Organizations can benefit a lot from mentoring programs. If you don’t have one in place, you might want to start mulling it over.
Successful professionals credit their success to a combination of hard work, determination, and also other people who were instrumental in helping them succeed. The knowledge, experience, and support of a mentor at work are the most crucial ingredients for success.
Mentoring at the workplace is a good source of guidance for others and it's a vital aspect of holistic growth.
Employer-driven mentoring programs are one of the best ways to do this by giving employees a chance to learn and grow with someone who has already been through their journey.
A good mentoring program can offer benefits like improved turnover rates, increased diversity of employees, and help plan the future. Best of all they require minimal cost while providing value to the business.
So, what is the purpose of having a mentor at work?
Being a mentor at work is a reliable, cost-effective way to transfer knowledge and know-how from employees with a lot of experience to less experienced ones. The mentor can be anyone from the organization.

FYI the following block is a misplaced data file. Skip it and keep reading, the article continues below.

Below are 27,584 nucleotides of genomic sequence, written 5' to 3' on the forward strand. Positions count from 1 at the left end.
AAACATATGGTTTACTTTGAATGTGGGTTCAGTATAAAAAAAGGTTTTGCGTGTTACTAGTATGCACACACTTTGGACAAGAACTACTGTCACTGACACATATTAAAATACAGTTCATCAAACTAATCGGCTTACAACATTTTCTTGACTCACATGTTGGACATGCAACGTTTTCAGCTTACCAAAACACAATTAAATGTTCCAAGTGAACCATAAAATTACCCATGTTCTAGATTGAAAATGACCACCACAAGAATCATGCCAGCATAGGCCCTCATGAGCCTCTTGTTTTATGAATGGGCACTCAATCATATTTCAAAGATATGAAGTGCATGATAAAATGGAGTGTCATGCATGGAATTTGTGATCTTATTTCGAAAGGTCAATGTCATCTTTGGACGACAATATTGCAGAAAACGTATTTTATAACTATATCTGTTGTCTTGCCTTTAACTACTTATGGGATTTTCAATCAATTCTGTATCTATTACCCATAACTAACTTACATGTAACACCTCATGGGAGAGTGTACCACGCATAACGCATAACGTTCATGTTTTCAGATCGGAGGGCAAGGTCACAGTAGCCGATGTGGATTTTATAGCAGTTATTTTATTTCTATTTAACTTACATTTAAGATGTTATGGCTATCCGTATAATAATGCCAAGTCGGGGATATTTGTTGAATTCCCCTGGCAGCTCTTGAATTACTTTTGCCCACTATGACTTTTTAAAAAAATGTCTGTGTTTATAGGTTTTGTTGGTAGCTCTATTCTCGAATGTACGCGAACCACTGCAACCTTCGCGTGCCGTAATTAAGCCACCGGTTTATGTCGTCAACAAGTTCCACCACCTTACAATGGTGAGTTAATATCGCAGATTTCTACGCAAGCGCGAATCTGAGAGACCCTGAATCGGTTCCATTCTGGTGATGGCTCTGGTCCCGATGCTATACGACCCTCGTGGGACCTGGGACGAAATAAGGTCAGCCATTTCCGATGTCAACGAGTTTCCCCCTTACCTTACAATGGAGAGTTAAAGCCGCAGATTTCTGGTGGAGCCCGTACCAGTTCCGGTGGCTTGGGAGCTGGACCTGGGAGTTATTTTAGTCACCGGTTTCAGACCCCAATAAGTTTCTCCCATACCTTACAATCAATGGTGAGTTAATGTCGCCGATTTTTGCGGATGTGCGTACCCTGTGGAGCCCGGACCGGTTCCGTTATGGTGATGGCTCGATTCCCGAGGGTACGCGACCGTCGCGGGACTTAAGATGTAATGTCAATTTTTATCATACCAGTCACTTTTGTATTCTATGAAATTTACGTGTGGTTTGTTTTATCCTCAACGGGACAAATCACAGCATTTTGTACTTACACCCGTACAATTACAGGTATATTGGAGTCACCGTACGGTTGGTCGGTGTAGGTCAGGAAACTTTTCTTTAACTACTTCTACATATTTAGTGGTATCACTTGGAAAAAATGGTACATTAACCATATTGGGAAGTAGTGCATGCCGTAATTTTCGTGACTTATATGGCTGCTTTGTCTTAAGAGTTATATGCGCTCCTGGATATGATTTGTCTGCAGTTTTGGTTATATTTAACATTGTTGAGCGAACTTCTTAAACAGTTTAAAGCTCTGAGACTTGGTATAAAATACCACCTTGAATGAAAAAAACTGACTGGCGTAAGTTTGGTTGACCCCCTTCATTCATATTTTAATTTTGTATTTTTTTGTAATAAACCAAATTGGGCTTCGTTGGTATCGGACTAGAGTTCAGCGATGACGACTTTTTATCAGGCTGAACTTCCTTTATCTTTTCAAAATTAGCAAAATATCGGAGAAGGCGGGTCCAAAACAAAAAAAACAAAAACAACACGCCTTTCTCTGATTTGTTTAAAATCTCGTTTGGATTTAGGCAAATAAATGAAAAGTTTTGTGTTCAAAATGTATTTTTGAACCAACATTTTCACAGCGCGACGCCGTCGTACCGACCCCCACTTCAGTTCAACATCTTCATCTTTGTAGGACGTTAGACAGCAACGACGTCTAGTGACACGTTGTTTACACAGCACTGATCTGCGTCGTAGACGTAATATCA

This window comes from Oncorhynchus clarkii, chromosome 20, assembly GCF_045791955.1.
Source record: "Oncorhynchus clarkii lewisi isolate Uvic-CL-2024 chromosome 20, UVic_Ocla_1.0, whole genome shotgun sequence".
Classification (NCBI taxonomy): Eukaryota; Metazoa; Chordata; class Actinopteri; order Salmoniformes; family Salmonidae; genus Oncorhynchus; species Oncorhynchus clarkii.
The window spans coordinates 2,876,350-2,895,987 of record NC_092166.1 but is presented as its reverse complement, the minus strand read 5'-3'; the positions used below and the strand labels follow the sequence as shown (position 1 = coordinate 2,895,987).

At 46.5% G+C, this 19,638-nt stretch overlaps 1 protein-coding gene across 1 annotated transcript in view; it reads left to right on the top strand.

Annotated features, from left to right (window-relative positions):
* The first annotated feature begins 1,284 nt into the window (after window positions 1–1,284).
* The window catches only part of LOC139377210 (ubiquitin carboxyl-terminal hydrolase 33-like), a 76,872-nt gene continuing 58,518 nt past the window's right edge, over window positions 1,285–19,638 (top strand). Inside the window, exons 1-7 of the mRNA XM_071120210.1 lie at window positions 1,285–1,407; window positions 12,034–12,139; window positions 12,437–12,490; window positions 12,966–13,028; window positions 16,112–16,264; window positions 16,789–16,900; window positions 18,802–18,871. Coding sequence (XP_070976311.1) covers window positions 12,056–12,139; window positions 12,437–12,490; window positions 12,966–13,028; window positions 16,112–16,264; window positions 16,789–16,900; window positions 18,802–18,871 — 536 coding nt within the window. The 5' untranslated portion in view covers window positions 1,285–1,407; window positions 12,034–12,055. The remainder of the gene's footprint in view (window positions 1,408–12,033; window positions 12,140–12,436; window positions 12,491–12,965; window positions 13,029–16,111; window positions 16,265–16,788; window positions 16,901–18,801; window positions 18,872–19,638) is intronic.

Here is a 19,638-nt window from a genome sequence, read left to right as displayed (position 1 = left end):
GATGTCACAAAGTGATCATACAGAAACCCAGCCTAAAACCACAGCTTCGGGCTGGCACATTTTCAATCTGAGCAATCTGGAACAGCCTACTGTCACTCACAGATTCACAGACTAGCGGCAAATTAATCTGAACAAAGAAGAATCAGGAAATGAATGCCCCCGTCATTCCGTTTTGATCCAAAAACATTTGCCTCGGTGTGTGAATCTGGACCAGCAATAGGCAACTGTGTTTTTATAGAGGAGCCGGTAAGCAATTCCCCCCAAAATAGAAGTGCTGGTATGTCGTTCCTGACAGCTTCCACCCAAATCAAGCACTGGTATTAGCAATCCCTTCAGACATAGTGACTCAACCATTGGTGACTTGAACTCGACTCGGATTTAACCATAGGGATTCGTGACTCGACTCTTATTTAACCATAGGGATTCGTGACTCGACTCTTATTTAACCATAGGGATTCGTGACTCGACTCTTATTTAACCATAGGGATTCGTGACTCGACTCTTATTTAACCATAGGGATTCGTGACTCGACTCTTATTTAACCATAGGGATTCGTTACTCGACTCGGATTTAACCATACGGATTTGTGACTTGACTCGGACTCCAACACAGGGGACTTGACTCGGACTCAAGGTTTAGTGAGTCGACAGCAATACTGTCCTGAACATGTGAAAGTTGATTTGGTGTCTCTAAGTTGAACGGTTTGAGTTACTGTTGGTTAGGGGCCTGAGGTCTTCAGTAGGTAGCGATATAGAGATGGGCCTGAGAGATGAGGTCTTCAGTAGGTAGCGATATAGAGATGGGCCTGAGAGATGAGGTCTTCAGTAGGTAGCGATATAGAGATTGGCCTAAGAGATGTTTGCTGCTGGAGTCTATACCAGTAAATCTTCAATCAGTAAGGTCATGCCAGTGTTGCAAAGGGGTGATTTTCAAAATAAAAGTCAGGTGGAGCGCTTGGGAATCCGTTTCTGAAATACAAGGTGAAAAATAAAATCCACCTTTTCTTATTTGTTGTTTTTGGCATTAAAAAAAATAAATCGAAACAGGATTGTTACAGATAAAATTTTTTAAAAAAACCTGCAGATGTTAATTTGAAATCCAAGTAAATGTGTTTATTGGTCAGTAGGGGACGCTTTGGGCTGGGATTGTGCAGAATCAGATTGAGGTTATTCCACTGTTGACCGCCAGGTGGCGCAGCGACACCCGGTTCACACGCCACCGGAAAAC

The result of the mentorship may vary depending on the goals and objectives set by the program.
Contributing as a mentor at work may help in acquiring development and leadership skills. It can also be an opportunity for the mentee to develop their skills, solve problems and become acclimated to the work environment.
Mentoring forms a trusting relationship where both sides can learn from each other. And as for the organization, mentoring programs can help improve employee retention and reduce turnover rates.